Colin receives all of the accolades.
Last week, I was on course for work. When introducing ourselves, we were asked to name our hobbies. After I listed approximately 32 items, one of my fellow classmates shared that he collected toys. Specifically, they are toys from the 80s.
A few days later, I was still thinking about this revelation and too eager to contain my excitement.
Did he collect Care Bears?
Cabbage Patch Kids?
My Little Ponies?
“DOES YOUR ROOM SMELL LIKE STRAWBERRY SHORTCAKE?”
“CAN I COME OVER AND PLAY?” I kept wanting to yell across the classroom, with painful hysteria.
But I am a supposed adult, and so I instead bottled everything in and sat on my excitement for three terrifying days wherein I became increasingly depressed because I do not like to colour between the lines. Then Wednesday happened.
He sat next to me for lunch and I nearly stabbed him with my soup spoon, so excited was I and scared and curious and mad all rolled into a ball of volcanic energy. How volcanic? I shook and spilled my soup with excitement. I may have missed my mouth a few times, too.
When opportunity presented itself, I casually introduced the topic and I sounded a little something like:
“Do you think they’re going to bomb Iran?”
“Mmmmm….I don’t know. WHAT KIND OF TOYS DO YOU COLLECT?” spill soup, spill soup, spill soup.
“YOU SAID THAT ALREADY!! I HEARD YOU THE FIRST TIME IN CLASS!! BUT WHAT KIND!!!!!”
“If I were to come over. Or, if you were to have your friends come over, would you let them and me play with them? Or are they on a shelf behind plastic?”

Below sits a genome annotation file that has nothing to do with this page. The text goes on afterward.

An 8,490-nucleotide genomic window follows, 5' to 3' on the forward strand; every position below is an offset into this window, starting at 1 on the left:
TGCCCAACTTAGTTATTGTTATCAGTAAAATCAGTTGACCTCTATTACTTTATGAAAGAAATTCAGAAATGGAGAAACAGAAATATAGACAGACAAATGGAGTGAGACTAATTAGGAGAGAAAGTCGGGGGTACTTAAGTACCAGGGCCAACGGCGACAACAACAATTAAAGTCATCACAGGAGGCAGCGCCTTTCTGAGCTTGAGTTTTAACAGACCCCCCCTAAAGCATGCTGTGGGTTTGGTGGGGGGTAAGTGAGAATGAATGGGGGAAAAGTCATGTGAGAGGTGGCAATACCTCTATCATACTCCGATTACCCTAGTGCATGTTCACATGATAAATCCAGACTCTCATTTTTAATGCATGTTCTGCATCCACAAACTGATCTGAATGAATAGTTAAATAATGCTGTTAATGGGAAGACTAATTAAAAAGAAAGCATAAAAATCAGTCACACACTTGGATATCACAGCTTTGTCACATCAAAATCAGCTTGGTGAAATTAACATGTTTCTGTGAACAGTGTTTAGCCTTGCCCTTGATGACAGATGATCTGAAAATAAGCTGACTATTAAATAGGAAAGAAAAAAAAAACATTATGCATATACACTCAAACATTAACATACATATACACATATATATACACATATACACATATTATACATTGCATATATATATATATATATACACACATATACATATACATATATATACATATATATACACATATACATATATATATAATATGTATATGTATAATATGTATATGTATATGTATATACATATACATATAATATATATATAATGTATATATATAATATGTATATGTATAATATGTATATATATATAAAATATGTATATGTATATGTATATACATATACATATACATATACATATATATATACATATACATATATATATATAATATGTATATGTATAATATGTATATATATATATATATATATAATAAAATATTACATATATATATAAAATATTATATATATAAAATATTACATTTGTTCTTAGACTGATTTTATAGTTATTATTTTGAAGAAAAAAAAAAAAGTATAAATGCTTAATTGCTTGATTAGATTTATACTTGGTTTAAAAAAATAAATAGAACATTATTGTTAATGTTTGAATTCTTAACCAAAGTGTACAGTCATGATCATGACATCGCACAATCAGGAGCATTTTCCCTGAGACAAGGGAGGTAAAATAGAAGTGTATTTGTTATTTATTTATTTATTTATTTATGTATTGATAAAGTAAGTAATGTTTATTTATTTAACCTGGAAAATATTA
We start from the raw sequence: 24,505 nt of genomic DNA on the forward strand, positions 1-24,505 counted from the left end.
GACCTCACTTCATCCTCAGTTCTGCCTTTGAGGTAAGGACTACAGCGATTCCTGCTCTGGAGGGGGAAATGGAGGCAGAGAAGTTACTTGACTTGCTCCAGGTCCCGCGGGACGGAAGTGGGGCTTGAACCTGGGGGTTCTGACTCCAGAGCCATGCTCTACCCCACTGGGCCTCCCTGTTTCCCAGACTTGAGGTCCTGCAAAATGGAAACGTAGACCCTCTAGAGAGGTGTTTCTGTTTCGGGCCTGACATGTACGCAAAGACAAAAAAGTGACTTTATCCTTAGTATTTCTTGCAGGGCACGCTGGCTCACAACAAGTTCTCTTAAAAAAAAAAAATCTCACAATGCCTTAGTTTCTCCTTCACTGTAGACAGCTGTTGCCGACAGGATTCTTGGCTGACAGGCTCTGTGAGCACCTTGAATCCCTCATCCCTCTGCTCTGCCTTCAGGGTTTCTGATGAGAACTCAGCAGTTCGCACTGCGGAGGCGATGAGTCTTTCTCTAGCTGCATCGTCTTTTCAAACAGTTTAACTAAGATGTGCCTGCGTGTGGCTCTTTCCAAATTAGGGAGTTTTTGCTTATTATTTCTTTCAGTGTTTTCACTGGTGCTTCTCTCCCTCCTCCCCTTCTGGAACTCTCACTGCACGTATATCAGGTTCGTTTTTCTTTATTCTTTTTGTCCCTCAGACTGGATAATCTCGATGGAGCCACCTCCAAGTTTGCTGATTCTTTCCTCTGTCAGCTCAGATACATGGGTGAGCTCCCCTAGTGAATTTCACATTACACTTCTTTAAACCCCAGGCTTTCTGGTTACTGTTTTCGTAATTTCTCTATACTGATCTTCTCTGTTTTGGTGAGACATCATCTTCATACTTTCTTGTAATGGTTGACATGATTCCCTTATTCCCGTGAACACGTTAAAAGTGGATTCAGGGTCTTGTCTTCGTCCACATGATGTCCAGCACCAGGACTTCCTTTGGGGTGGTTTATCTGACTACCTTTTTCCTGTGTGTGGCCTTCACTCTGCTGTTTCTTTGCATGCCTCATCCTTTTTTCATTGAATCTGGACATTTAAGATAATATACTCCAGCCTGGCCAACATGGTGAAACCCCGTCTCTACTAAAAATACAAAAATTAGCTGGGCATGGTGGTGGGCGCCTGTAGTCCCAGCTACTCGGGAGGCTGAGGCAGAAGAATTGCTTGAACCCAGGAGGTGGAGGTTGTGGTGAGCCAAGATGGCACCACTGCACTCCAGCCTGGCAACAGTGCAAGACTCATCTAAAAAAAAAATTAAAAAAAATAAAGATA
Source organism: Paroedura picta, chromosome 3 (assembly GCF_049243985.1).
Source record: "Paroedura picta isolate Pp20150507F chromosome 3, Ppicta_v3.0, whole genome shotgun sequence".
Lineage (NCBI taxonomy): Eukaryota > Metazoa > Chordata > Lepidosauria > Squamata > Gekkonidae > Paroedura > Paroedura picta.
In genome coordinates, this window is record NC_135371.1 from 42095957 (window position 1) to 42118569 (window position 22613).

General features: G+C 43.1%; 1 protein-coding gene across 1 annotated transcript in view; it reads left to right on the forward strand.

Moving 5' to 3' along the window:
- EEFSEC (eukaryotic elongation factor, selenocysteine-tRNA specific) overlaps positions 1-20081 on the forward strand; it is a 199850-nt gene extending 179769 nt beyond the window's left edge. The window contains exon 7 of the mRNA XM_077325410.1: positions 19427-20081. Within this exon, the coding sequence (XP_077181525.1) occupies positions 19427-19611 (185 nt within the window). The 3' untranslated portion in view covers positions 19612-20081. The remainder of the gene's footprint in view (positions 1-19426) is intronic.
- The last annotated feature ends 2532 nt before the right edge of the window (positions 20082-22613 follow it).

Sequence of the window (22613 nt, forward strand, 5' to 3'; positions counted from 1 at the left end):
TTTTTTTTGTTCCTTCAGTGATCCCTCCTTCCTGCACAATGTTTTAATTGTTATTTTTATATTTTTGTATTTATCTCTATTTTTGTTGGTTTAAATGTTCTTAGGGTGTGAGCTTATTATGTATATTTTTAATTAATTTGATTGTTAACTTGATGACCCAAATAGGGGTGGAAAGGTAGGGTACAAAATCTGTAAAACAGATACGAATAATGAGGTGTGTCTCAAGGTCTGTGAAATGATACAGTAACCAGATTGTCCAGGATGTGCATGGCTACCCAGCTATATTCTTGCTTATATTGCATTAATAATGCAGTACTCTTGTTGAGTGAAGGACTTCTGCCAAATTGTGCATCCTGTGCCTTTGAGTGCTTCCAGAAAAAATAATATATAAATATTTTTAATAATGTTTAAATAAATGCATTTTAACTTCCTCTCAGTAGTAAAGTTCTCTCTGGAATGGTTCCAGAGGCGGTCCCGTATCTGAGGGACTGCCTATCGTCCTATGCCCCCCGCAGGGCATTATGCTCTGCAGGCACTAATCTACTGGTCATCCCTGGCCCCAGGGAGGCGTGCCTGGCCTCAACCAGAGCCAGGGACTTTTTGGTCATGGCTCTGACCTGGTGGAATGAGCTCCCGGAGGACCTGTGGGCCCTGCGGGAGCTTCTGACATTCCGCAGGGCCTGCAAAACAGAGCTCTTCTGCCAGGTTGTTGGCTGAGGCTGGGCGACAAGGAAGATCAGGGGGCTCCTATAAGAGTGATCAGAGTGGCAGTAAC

“They’re mostly collectors items, so I don’t really play with them.”
“BUT THEY’RE TOYS AND EVERYONE KNOWS WE ARE MEANT TO PLAY WITH TOYS!! LIKE, YOU DON’T LOOK AT AN APPLE AND NOT EAT IT DO YOU?!”
“They’re collectors items.”
“BUT YOU CALLED THEM TOYS!!”
“Right. So back to Iran.”
“I AM REALLY UPSET AND SAD NOW. I ALSO DON’T THINK IRAN HAS TOYS.”
Soup spill. Soup spill. Soup spill.
“I COLLECT BOARD GAMES. For my friends, of course. When they come over, I ask them if they want to play board games.”
“Yeah. It’s fun. I have a lot of games. But I am trying to find the original Battle Ship. All of the new ones are electronic and they confuse me because they blink a lot. But I can’t find an old one.”
And so the conversation trailed off and I cleaned up my soup, a little saddened that Colin didn’t have toys with which I could in fact play.
Cut to next day lunch, when Colin walks over and says “I have a surprise for you,” and out from his man bag he pulls a traditional Battle Ship game.
He had gone to a sacriligeous store in which people chuck “old” things, many of which are toys. He went to look for a Battle Ship. For me. Just for me.
And he found it, and he bought it, and he gifted it.
For no other reason than because: Colin is a nice man. A thoughtful, kind, sweet man, well raised by his momma.
Thank you to all of the Colins of this world. You are appreciated beyond measure, and you raise the bar. Thank you. Thank you and thank you for the soup spill. Soup spill. Soup spill. Soup spill.